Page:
Using adult stem cells, rather than fetal stem cells, as the vehicle for the genetic alteration showcases another role for this gold standard of stem cells, the only stem cell with a documented record of providing successful treatments. Direct transplant of normal beta-globin-containing adult stem cells has also been used successfully to treat sickle cell disease and related blood disorders. Until the approval of these new genetic therapies utilizing stem cells from the ailing patients themselves, adult stem cell transplant was considered the only curative treatment available for sickle cell disease and similar conditions. Since the transplant relies on finding matched donors for each patient, the cure has been limited. New research suggests, however, the possibility of using haploidentical (half-matched) transplants to increase accessibility to this critical adult stem cell treatment.

 

Freedom from sickle cell disease is available now using adult stem cell transplants. You can watch Desiree’s story to see the success of using adult stem cells from cord blood. You can watch more of Desiree as she discusses the transplant experience with two other patients. The success of adult stem cell therapies continues to demonstrate that the progress of science and medicine need not rely on ethically compromised research and treatment approaches.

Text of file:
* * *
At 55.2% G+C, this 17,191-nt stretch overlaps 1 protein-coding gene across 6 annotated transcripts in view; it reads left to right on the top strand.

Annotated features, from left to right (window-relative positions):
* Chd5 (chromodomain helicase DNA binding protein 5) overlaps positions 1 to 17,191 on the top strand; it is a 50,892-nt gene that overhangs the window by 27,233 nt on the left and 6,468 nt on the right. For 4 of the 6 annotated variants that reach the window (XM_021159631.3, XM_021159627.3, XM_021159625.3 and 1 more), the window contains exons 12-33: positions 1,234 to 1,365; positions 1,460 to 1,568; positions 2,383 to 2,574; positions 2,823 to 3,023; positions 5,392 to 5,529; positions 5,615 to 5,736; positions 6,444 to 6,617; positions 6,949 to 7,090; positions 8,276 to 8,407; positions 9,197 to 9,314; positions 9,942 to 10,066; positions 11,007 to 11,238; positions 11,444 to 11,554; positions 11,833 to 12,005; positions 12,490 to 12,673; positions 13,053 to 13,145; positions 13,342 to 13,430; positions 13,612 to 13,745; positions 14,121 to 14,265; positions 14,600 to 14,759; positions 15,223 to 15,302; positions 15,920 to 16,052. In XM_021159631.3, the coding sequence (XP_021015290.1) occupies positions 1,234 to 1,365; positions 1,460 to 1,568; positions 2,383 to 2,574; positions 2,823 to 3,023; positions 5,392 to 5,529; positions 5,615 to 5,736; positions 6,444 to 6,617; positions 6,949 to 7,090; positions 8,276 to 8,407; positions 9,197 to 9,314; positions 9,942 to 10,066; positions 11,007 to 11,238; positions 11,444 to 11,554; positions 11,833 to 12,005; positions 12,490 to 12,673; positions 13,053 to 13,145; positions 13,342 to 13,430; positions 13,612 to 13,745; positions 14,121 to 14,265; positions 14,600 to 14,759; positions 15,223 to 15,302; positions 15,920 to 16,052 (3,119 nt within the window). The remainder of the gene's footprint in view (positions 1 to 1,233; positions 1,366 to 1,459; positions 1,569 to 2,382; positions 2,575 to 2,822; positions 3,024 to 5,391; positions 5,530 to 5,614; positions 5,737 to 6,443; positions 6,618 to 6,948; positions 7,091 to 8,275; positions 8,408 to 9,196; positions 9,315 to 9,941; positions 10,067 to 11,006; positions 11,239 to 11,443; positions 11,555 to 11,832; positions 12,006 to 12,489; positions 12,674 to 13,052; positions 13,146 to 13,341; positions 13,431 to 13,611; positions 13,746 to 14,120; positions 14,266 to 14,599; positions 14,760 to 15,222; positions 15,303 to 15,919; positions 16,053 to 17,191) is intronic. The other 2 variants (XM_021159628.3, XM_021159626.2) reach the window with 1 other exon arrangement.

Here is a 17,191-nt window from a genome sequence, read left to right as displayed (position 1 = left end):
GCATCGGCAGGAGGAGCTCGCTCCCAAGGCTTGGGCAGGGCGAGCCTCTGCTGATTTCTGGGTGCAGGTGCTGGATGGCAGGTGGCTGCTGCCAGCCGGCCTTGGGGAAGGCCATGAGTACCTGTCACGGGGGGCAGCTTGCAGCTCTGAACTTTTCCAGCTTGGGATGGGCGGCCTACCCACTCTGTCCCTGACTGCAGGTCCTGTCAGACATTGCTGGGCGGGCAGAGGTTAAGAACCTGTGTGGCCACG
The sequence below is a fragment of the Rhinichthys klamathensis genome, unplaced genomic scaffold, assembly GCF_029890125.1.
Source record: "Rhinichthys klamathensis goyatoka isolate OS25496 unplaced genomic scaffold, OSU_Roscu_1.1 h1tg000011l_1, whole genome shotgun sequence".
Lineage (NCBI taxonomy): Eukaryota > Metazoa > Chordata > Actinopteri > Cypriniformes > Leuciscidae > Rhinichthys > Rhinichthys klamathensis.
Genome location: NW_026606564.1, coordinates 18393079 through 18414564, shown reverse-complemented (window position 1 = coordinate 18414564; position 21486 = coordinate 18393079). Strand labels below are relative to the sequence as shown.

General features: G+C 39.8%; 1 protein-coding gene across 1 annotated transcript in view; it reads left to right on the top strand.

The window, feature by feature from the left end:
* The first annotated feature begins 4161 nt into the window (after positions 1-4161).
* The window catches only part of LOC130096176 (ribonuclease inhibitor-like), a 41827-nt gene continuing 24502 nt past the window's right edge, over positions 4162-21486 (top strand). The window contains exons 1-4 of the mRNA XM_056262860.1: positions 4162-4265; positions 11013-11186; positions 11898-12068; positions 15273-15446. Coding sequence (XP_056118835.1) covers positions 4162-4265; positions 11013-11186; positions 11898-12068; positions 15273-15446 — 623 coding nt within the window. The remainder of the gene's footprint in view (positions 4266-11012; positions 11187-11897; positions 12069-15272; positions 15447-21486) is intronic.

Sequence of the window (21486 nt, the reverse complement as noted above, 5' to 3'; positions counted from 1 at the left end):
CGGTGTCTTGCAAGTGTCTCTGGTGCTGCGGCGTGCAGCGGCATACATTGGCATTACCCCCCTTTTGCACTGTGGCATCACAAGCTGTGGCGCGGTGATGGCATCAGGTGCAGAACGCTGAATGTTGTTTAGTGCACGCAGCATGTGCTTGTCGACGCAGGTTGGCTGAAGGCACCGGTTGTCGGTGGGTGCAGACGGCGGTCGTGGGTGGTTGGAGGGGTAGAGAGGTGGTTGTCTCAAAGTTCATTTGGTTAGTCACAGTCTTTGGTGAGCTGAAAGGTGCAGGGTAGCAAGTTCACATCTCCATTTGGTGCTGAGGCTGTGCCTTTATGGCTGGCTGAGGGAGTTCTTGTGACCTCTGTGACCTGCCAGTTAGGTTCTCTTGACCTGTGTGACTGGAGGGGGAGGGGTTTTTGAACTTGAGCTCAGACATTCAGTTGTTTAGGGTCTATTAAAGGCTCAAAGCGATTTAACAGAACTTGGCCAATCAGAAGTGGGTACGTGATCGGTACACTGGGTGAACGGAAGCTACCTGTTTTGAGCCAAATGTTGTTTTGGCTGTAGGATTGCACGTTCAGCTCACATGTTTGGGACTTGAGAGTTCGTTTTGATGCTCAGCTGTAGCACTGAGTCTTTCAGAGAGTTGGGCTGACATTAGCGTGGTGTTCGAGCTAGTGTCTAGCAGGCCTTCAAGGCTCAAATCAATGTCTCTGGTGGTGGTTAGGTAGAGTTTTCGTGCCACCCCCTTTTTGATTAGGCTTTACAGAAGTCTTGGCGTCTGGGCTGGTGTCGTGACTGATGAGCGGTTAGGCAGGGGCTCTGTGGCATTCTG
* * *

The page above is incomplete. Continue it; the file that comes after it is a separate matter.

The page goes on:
David A. Prentice, Ph.D. is former Vice President and Director of Research for the Charlotte Lozier Institute. This article may also be accessed at the Christian Medical & Dental Association’s website.